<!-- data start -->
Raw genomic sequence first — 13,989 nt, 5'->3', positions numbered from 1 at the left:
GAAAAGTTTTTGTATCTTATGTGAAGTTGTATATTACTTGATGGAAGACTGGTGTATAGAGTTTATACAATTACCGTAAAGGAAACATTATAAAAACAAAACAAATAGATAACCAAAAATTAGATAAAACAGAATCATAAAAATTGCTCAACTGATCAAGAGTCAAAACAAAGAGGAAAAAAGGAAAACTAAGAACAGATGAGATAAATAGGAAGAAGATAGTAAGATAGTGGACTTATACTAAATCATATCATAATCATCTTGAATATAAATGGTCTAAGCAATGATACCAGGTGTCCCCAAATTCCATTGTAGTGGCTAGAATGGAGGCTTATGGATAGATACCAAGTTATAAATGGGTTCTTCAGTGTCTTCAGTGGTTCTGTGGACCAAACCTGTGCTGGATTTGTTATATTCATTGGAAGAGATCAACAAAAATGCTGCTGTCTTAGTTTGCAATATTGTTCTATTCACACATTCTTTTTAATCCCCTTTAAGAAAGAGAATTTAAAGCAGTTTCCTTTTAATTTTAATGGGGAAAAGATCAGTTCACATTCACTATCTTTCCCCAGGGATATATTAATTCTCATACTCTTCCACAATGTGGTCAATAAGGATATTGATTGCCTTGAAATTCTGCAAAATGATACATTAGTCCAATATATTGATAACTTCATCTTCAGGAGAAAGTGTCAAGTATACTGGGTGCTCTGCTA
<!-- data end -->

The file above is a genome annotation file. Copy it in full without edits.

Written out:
Raw genomic sequence first — 13,989 nt, 5'->3', positions numbered from 1 at the left:
GAAAAGTTTTTGTATCTTATGTGAAGTTGTATATTACTTGATGGAAGACTGGTGTATAGAGTTTATACAATTACCGTAAAGGAAACATTATAAAAACAAAACAAATAGATAACCAAAAATTAGATAAAACAGAATCATAAAAATTGCTCAACTGATCAAGAGTCAAAACAAAGAGGAAAAAAGGAAAACTAAGAACAGATGAGATAAATAGGAAGAAGATAGTAAGATAGTGGACTTATACTAAATCATATCATAATCATCTTGAATATAAATGGTCTAAGCAATGATACCAGGTGTCCCCAAATTCCATTGTAGTGGCTAGAATGGAGGCTTATGGATAGATACCAAGTTATAAATGGGTTCTTCAGTGTCTTCAGTGGTTCTGTGGACCAAACCTGTGCTGGATTTGTTATATTCATTGGAAGAGATCAACAAAAATGCTGCTGTCTTAGTTTGCAATATTGTTCTATTCACACATTCTTTTTAATCCCCTTTAAGAAAGAGAATTTAAAGCAGTTTCCTTTTAATTTTAATGGGGAAAAGATCAGTTCACATTCACTATCTTTCCCCAGGGATATATTAATTCTCATACTCTTCCACAATGTGGTCAATAAGGATATTGATTGCCTTGAAATTCTGCAAAATGATACATTAGTCCAATATATTGATAACTTCATCTTCAGGAGAAAGTGTCAAGTATACTGGGTGCTCTGCTA